Chief executive of UK’s largest private M&E business warns firms in sector still face tough times ahead
The troubled M&E sector is still “18 months to two years” away from profitability, according to the boss of the UK’s largest private M&E firm.
The M&E sector has experienced a torrid few years, with the sector hit by high profile casualties, including Airedale and MJN Colston, while tier one contractors such as Mitie and Balfour Beatty have drawn back from the sector, citing razor thin margins.
Last month, Balfour Beatty issued a £35m profit warning due to problems in its M&E business.
Speaking to Building this week, David Hurcomb, chief executive of NG Bailey, the UK’s largest private M&E firm, said that while the quality of contract opportunities was “looking better”, because M&E work comes at the end of projects “it will be 18 months to two years before improved profitability starts to be recognised in [M&E firms’] accounts”.
Hurcomb was speaking to Building as NG Bailey reported a return to profit in the year to 28 February 2014 - with the firm posting a £6.9m pre-tax profit, compared to a £10.1m loss the previous year.
NG Bailey also posted a 10% fall in revenue to £379.8m, partly reflecting a “managed reduction” in its £208m-turnover building services division and a “rigorously selective bidding policy to avoid ‘buying’ high-risk, low-margin work”.
Hurcomb said the firm’s profit was generated by its IT, facilities and rail divisions and not by its traditional M&E building services business.
Hurcomb said: “Our building services division was broadly break even. This reflects the fact the market is still incredibly tight.
“If we can survive this [recession] it will be a great achievement for everyone at NG Bailey - and we’ve just about survived.”
This week fellow M&E specialist T Clarke reported a sharp drop in half-year pre-tax profit after it was forced to pay £600,000 in legal costs. But T Clarke chief executive Mark Lawrence said that the firm was now seeing “early signs” of an improvement in the market “where sustainable growth can be achieved”.
“Although there still remain pockets of the market where unsustainable bidding practices by others continue,” he added.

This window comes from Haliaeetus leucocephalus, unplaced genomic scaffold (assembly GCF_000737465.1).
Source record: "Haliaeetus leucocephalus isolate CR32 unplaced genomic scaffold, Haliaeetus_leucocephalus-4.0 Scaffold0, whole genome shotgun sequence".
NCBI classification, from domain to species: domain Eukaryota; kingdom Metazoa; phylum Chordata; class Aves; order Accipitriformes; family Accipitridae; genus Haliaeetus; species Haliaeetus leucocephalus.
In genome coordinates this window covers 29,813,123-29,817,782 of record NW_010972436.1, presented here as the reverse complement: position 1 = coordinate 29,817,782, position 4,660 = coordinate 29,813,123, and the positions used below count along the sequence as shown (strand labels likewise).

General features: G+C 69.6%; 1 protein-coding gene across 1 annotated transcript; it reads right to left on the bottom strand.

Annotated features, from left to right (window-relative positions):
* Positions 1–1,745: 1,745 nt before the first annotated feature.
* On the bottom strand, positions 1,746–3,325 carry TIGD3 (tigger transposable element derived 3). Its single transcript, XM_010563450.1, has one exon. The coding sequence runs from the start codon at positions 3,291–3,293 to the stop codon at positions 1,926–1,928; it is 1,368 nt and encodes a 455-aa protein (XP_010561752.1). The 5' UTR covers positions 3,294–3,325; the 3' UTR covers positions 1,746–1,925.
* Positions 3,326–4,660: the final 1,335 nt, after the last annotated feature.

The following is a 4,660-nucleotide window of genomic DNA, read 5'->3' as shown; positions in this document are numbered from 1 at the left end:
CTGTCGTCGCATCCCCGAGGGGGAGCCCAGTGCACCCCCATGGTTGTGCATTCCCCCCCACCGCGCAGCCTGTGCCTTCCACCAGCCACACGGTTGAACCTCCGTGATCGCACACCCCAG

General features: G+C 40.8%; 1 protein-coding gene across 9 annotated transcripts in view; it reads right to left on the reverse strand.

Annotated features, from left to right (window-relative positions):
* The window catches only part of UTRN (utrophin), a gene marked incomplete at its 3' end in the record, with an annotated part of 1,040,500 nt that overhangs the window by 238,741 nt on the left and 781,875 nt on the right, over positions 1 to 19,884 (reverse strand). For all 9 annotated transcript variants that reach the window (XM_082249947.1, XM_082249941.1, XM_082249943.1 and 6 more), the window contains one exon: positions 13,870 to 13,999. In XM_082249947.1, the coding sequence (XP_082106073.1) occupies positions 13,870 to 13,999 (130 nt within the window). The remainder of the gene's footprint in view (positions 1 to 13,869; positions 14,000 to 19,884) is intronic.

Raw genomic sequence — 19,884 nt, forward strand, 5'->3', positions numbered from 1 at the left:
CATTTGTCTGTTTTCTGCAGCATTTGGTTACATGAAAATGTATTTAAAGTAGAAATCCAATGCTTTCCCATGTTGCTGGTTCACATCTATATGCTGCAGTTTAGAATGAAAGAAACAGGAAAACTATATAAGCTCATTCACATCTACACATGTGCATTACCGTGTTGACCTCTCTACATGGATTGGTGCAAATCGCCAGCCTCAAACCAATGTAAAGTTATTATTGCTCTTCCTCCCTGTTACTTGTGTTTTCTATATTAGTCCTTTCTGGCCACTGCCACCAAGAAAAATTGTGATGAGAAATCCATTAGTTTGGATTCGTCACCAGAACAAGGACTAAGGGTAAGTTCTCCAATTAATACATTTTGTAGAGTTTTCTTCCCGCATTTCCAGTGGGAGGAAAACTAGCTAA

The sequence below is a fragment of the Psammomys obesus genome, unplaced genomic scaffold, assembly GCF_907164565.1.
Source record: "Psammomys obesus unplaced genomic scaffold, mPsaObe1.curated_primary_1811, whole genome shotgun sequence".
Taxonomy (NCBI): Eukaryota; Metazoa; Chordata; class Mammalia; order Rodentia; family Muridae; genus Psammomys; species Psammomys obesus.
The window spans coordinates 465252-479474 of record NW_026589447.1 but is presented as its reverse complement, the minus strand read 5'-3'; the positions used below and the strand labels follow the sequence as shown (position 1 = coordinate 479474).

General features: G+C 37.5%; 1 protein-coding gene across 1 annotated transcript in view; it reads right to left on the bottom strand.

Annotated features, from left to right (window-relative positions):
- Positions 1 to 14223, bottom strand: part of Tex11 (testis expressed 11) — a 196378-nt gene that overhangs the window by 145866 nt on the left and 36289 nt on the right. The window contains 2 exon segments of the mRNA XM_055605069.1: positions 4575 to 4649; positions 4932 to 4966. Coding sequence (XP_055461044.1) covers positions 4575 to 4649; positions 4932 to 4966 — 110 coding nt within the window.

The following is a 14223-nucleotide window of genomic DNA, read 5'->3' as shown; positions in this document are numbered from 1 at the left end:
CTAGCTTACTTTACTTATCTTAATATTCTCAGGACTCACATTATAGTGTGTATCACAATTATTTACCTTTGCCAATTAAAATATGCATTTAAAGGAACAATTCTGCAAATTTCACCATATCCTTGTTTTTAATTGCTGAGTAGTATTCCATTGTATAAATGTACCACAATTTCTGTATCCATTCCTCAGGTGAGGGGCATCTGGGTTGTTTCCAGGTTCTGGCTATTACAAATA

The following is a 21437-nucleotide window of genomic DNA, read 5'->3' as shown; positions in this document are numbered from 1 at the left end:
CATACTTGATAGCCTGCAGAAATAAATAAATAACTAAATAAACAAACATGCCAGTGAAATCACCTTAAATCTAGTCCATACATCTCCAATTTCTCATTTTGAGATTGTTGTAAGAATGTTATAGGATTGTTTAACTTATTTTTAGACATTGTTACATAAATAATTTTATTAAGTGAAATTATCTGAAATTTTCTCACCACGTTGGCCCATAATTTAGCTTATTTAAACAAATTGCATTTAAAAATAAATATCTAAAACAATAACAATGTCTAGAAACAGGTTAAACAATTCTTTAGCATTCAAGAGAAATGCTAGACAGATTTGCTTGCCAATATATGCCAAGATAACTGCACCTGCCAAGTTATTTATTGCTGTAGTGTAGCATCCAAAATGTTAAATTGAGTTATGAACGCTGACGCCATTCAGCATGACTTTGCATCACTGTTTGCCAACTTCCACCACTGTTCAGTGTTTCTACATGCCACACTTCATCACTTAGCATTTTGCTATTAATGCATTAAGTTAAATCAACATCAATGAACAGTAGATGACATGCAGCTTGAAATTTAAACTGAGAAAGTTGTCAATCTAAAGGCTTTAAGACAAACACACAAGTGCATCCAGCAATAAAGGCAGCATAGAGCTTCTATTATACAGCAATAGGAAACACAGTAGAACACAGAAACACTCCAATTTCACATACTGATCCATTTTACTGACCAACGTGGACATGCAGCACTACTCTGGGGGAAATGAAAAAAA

“We are already seeing far less fixed-price bids being demanded by clients and more opportunities to negotiate and lock in our resources.”
However, the M&E sector could be hit by industrial action, after union Unite this week refused to rule out strikes over a pay dispute.
Hurcomb said he thought the pay proposals were “fair” and employers’ representatives will “get together with the union in the coming weeks”.
“I hope they can come to a sensible deal,” he added.
The firm’s rail, IT and facilities divisions all grew to £60m, £56m and £45m turnover respectively.
The firm’s order book was up 32% on the previous year to £550m and its headcount dipped only marginally to 2,626, down from 2,721.
Pre-tax profit was boosted by investment gains from financial markets of £5.7m. The firm’s operating profit - which strips out finance costs - was £1.2m, compared to a £13.3m loss the previous year.
Exceptional costs, which are incorporated into both pre-tax and operating profit, declined to £0.9m, which were down to restructuring costs, down from £11.2m the previous year, which were incurred from £5m of restructuring and £6m of problem contracts.
Hurcomb said the firm was “massively committed” to direct employment and would assess whether to transfer agency workers directly on to its books on a “job by job basis”, after HMRC changed its rules to crackdown on bogus self-employment.
Earlier this year NG Bailey transferred scores of electricians on to its books working on its upgrades of Tottenham Court Road underground station and Three Bridges station.
Hurcomb said the firm was investing in expanding its BIM and off-site manufacturing capabilities.